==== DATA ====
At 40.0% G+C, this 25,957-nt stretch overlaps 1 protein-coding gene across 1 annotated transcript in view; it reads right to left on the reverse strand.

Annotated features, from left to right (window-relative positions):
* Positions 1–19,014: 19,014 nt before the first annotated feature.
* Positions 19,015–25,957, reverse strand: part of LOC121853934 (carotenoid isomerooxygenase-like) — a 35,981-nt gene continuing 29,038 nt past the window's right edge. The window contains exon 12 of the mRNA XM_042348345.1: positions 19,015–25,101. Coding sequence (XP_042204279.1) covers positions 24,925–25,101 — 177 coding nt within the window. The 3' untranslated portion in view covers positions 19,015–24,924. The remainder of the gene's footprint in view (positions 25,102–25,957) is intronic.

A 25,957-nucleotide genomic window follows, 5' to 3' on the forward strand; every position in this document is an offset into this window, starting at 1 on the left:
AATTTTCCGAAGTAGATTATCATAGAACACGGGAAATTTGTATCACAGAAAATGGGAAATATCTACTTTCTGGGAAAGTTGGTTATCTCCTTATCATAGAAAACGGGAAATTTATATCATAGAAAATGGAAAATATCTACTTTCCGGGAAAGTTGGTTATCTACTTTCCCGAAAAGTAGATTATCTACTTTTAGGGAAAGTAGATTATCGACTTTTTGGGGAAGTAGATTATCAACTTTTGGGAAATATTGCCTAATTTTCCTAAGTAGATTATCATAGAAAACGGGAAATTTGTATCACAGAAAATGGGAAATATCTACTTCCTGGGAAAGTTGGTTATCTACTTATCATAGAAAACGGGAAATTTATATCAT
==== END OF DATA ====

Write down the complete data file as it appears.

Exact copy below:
At 40.0% G+C, this 25,957-nt stretch overlaps 1 protein-coding gene across 1 annotated transcript in view; it reads right to left on the reverse strand.

Annotated features, from left to right (window-relative positions):
* Positions 1–19,014: 19,014 nt before the first annotated feature.
* Positions 19,015–25,957, reverse strand: part of LOC121853934 (carotenoid isomerooxygenase-like) — a 35,981-nt gene continuing 29,038 nt past the window's right edge. The window contains exon 12 of the mRNA XM_042348345.1: positions 19,015–25,101. Coding sequence (XP_042204279.1) covers positions 24,925–25,101 — 177 coding nt within the window. The 3' untranslated portion in view covers positions 19,015–24,924. The remainder of the gene's footprint in view (positions 25,102–25,957) is intronic.

A 25,957-nucleotide genomic window follows, 5' to 3' on the forward strand; every position in this document is an offset into this window, starting at 1 on the left:
AATTTTCCGAAGTAGATTATCATAGAACACGGGAAATTTGTATCACAGAAAATGGGAAATATCTACTTTCTGGGAAAGTTGGTTATCTCCTTATCATAGAAAACGGGAAATTTATATCATAGAAAATGGAAAATATCTACTTTCCGGGAAAGTTGGTTATCTACTTTCCCGAAAAGTAGATTATCTACTTTTAGGGAAAGTAGATTATCGACTTTTTGGGGAAGTAGATTATCAACTTTTGGGAAATATTGCCTAATTTTCCTAAGTAGATTATCATAGAAAACGGGAAATTTGTATCACAGAAAATGGGAAATATCTACTTCCTGGGAAAGTTGGTTATCTACTTATCATAGAAAACGGGAAATTTATATCAT